Thomas Stearns Eliot Comments (10)

Interestingly, in 1965, Eliot expressed his belief in the spiritual path as indicated by Rudolf Steiner; “I see the path of progress for modern man in his occupation with his own self, with his inner being, as indicated by Rudolf Steiner.”
Its a small world. When I worked as a writer at Douglas Aircraft in Santa Monica In '39, I spoke to the printer who did good job printing our stuff. His name was Paul Williams and he boasted that he was the brother of William Carlos Williams, the American poet, of whom I had never heard. I liked the rhyming poetry of Poe, Frost and Nash and thus I learned about the not-rhyming Americans, such as Williams, Eliot and Pound. I discovered that the rhyming of the end words of poem lines were nowhere as near the essence of good poetry as were the thoughts that were conveyed. A series of such introductions, as follows, have occurred: My son-in-law explained that his mother was a cousin of Thomas Stearns Eliot, who wrote '...this is the way the world ends'....I was given a book entitled 'The American Inquisition' that explained how Ezra Pound escaped the penalty for Treason by being diagnosed as insane, learning that Ezra was instrumental in helping T S Eliot and William Carlos get their poems published, and that, when Google was asked to search for William Carlos Williams' brother Paul, Google delivered me to the Gutenberg Press where a poem sits titled 'William Carlos Williams' brother Paul'. While I toured Ireland, at a graveyard behind the church at Sligo, I found the headstone of William Butler Yeats' grave on which was chiseled '...cast a cold eye', a phrase that I once chose as my email name because Yeats was one of those 'not-rhyming' thoughtful poets.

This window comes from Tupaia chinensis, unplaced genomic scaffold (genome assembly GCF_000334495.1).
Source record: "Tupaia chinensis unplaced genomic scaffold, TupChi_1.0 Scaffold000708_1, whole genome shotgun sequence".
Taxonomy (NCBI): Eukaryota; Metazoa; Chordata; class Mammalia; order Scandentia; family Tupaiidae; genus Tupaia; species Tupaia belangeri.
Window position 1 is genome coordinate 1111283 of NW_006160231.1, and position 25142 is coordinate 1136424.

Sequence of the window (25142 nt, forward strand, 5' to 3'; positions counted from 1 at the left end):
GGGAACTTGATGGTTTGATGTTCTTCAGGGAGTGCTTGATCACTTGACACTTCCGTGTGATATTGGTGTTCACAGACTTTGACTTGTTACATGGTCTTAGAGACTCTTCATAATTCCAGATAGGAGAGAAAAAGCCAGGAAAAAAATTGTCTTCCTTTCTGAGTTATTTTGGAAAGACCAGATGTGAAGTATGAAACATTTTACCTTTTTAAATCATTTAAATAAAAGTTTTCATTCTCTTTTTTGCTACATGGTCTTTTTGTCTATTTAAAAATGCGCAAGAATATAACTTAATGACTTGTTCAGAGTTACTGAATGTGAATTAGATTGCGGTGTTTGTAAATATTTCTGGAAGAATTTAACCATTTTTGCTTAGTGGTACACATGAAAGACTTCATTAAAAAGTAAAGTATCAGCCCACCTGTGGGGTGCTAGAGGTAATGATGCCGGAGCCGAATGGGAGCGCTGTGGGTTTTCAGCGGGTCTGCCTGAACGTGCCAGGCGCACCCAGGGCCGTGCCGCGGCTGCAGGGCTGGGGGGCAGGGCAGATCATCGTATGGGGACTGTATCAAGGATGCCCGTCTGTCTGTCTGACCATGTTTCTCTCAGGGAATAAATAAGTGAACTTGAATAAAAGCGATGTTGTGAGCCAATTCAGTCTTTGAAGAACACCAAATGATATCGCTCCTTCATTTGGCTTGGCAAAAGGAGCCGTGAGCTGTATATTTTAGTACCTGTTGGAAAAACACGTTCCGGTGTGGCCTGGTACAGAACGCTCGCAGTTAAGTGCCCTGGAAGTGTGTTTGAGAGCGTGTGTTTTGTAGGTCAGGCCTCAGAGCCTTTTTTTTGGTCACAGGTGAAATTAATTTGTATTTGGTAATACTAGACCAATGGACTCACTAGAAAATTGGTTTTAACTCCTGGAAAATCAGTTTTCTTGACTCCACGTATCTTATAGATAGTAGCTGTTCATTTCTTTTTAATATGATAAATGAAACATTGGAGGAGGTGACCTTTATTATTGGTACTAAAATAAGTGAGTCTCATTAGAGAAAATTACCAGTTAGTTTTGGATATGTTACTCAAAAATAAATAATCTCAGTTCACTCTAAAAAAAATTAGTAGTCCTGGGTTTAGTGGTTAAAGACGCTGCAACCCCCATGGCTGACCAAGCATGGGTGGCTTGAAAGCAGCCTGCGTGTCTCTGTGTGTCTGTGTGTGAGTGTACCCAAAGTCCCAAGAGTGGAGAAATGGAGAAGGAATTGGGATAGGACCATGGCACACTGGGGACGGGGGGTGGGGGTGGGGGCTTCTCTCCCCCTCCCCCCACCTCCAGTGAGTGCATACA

All the poems of T S Eliot should be published here with permission.
TS Eliot (who had become a British citizen in 1927) was long associated with the publishing house of Faber & Faber - eventually he became director of the firm, and in such position published many younger poets.